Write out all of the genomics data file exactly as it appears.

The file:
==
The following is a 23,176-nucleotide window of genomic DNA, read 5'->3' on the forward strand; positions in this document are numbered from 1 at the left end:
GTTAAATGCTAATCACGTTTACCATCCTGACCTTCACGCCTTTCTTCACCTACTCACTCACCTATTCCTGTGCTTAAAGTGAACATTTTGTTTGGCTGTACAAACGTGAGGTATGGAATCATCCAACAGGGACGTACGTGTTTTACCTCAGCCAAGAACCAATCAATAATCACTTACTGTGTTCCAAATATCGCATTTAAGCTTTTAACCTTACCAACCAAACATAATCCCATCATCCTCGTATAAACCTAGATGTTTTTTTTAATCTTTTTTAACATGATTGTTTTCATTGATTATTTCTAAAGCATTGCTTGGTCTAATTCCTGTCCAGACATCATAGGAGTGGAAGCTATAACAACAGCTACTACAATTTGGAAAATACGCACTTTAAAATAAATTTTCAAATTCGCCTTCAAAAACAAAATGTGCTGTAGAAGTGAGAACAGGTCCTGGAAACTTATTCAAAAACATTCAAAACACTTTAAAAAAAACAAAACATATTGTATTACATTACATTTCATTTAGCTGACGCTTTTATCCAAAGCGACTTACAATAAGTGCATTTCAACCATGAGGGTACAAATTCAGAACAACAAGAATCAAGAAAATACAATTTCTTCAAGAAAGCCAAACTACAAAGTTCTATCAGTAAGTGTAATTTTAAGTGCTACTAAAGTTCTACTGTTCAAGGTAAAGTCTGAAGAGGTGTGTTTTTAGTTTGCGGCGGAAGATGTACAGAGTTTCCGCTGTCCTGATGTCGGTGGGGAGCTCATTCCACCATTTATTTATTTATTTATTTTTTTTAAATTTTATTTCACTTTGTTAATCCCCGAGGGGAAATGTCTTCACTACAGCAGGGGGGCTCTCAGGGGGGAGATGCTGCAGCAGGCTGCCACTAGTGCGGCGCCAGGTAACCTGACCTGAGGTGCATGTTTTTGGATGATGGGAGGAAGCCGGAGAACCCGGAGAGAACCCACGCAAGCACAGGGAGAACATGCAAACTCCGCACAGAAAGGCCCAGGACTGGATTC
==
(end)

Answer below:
The following is a 23,176-nucleotide window of genomic DNA, read 5'->3' on the forward strand; positions in this document are numbered from 1 at the left end:
GTTAAATGCTAATCACGTTTACCATCCTGACCTTCACGCCTTTCTTCACCTACTCACTCACCTATTCCTGTGCTTAAAGTGAACATTTTGTTTGGCTGTACAAACGTGAGGTATGGAATCATCCAACAGGGACGTACGTGTTTTACCTCAGCCAAGAACCAATCAATAATCACTTACTGTGTTCCAAATATCGCATTTAAGCTTTTAACCTTACCAACCAAACATAATCCCATCATCCTCGTATAAACCTAGATGTTTTTTTTAATCTTTTTTAACATGATTGTTTTCATTGATTATTTCTAAAGCATTGCTTGGTCTAATTCCTGTCCAGACATCATAGGAGTGGAAGCTATAACAACAGCTACTACAATTTGGAAAATACGCACTTTAAAATAAATTTTCAAATTCGCCTTCAAAAACAAAATGTGCTGTAGAAGTGAGAACAGGTCCTGGAAACTTATTCAAAAACATTCAAAACACTTTAAAAAAAACAAAACATATTGTATTACATTACATTTCATTTAGCTGACGCTTTTATCCAAAGCGACTTACAATAAGTGCATTTCAACCATGAGGGTACAAATTCAGAACAACAAGAATCAAGAAAATACAATTTCTTCAAGAAAGCCAAACTACAAAGTTCTATCAGTAAGTGTAATTTTAAGTGCTACTAAAGTTCTACTGTTCAAGGTAAAGTCTGAAGAGGTGTGTTTTTAGTTTGCGGCGGAAGATGTACAGAGTTTCCGCTGTCCTGATGTCGGTGGGGAGCTCATTCCACCATTTATTTATTTATTTATTTTTTTTAAATTTTATTTCACTTTGTTAATCCCCGAGGGGAAATGTCTTCACTACAGCAGGGGGGCTCTCAGGGGGGAGATGCTGCAGCAGGCTGCCACTAGTGCGGCGCCAGGTAACCTGACCTGAGGTGCATGTTTTTGGATGATGGGAGGAAGCCGGAGAACCCGGAGAGAACCCACGCAAGCACAGGGAGAACATGCAAACTCCGCACAGAAAGGCCCAGGACTGGATTC